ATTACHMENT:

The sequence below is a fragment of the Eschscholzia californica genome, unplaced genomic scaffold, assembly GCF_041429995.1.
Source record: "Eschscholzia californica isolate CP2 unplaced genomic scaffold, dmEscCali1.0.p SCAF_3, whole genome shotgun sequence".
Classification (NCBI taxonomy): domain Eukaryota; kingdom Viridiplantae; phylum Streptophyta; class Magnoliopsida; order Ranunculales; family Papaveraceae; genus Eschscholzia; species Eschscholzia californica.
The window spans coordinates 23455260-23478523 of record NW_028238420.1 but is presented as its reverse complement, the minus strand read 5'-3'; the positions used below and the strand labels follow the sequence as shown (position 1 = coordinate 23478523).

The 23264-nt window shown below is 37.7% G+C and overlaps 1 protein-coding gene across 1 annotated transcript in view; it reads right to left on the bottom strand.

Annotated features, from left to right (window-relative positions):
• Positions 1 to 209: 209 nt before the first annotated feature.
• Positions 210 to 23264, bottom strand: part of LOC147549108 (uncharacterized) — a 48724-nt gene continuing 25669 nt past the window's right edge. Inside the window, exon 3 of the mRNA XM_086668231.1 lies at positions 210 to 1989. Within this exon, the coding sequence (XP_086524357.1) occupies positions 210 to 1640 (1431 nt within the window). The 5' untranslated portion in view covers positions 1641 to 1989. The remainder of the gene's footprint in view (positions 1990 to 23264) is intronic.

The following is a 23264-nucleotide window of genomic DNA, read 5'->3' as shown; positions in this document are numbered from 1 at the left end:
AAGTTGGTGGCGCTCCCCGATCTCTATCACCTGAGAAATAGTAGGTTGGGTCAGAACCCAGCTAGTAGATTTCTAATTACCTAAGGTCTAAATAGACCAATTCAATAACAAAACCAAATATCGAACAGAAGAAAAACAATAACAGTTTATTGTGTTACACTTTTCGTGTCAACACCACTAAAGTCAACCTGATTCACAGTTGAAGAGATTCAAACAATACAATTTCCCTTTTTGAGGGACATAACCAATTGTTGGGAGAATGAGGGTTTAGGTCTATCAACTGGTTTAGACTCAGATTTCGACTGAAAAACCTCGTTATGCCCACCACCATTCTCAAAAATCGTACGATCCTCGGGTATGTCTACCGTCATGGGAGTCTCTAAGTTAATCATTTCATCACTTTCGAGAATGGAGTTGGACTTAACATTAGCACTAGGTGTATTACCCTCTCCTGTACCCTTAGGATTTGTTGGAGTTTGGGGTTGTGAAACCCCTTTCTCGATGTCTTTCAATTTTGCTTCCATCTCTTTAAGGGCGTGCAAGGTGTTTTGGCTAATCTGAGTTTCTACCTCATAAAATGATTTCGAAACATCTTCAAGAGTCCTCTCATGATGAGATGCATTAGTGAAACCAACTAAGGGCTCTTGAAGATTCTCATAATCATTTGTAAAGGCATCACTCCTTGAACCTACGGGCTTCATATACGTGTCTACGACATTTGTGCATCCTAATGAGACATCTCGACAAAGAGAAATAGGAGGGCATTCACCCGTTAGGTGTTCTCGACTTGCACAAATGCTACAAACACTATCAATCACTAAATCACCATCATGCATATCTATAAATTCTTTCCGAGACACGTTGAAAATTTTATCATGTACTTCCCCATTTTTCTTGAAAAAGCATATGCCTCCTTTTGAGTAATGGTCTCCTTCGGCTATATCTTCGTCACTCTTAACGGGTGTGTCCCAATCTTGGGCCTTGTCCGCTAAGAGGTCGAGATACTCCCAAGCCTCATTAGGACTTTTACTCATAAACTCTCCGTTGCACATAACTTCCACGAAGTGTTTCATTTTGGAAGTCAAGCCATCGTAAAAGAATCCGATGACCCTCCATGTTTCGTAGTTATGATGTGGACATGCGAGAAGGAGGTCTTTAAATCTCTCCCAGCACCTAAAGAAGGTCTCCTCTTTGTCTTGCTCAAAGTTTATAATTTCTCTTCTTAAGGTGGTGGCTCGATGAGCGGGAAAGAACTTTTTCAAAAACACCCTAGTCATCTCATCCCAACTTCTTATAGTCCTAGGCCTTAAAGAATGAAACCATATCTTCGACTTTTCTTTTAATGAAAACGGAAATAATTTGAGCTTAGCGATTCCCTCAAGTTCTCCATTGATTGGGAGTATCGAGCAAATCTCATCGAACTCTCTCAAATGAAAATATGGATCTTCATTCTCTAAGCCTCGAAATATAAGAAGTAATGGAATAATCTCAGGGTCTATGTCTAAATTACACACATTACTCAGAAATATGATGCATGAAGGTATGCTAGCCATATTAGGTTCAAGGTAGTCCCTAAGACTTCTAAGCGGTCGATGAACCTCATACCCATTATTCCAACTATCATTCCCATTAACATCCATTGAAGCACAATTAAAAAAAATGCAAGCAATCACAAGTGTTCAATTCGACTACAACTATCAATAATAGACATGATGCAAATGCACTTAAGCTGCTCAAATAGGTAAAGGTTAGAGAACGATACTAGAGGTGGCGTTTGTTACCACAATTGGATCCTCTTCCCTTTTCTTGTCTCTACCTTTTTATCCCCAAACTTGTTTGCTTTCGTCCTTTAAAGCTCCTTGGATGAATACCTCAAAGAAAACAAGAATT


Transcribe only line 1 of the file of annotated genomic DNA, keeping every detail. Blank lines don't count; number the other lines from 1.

The sequence below is a fragment of the Eschscholzia californica genome, unplaced genomic scaffold, assembly GCF_041429995.1.